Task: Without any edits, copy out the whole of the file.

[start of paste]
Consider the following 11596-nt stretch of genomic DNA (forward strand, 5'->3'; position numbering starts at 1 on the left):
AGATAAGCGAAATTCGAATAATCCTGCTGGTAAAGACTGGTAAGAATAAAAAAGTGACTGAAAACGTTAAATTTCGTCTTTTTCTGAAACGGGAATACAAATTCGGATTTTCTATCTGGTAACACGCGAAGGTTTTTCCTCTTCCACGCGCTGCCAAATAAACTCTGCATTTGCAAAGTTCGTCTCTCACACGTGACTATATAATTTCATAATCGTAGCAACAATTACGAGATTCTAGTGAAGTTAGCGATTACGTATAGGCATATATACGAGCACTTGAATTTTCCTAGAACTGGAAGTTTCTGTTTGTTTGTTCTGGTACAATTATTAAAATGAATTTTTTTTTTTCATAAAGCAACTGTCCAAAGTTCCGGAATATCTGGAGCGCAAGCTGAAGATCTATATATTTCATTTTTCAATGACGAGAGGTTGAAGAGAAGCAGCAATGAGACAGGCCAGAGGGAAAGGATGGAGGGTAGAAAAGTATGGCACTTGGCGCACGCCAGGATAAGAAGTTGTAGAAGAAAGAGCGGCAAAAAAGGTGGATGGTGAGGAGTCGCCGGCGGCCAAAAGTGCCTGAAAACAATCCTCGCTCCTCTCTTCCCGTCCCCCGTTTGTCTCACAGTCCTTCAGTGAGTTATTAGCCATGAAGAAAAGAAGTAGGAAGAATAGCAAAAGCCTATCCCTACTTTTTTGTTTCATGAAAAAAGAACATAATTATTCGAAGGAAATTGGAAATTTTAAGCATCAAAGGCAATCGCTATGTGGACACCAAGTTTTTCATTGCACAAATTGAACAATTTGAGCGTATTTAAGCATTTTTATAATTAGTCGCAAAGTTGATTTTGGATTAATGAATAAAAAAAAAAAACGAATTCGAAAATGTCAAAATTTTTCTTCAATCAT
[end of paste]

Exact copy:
Consider the following 11596-nt stretch of genomic DNA (forward strand, 5'->3'; position numbering starts at 1 on the left):
AGATAAGCGAAATTCGAATAATCCTGCTGGTAAAGACTGGTAAGAATAAAAAAGTGACTGAAAACGTTAAATTTCGTCTTTTTCTGAAACGGGAATACAAATTCGGATTTTCTATCTGGTAACACGCGAAGGTTTTTCCTCTTCCACGCGCTGCCAAATAAACTCTGCATTTGCAAAGTTCGTCTCTCACACGTGACTATATAATTTCATAATCGTAGCAACAATTACGAGATTCTAGTGAAGTTAGCGATTACGTATAGGCATATATACGAGCACTTGAATTTTCCTAGAACTGGAAGTTTCTGTTTGTTTGTTCTGGTACAATTATTAAAATGAATTTTTTTTTTTCATAAAGCAACTGTCCAAAGTTCCGGAATATCTGGAGCGCAAGCTGAAGATCTATATATTTCATTTTTCAATGACGAGAGGTTGAAGAGAAGCAGCAATGAGACAGGCCAGAGGGAAAGGATGGAGGGTAGAAAAGTATGGCACTTGGCGCACGCCAGGATAAGAAGTTGTAGAAGAAAGAGCGGCAAAAAAGGTGGATGGTGAGGAGTCGCCGGCGGCCAAAAGTGCCTGAAAACAATCCTCGCTCCTCTCTTCCCGTCCCCCGTTTGTCTCACAGTCCTTCAGTGAGTTATTAGCCATGAAGAAAAGAAGTAGGAAGAATAGCAAAAGCCTATCCCTACTTTTTTGTTTCATGAAAAAAGAACATAATTATTCGAAGGAAATTGGAAATTTTAAGCATCAAAGGCAATCGCTATGTGGACACCAAGTTTTTCATTGCACAAATTGAACAATTTGAGCGTATTTAAGCATTTTTATAATTAGTCGCAAAGTTGATTTTGGATTAATGAATAAAAAAAAAAAACGAATTCGAAAATGTCAAAATTTTTCTTCAATCAT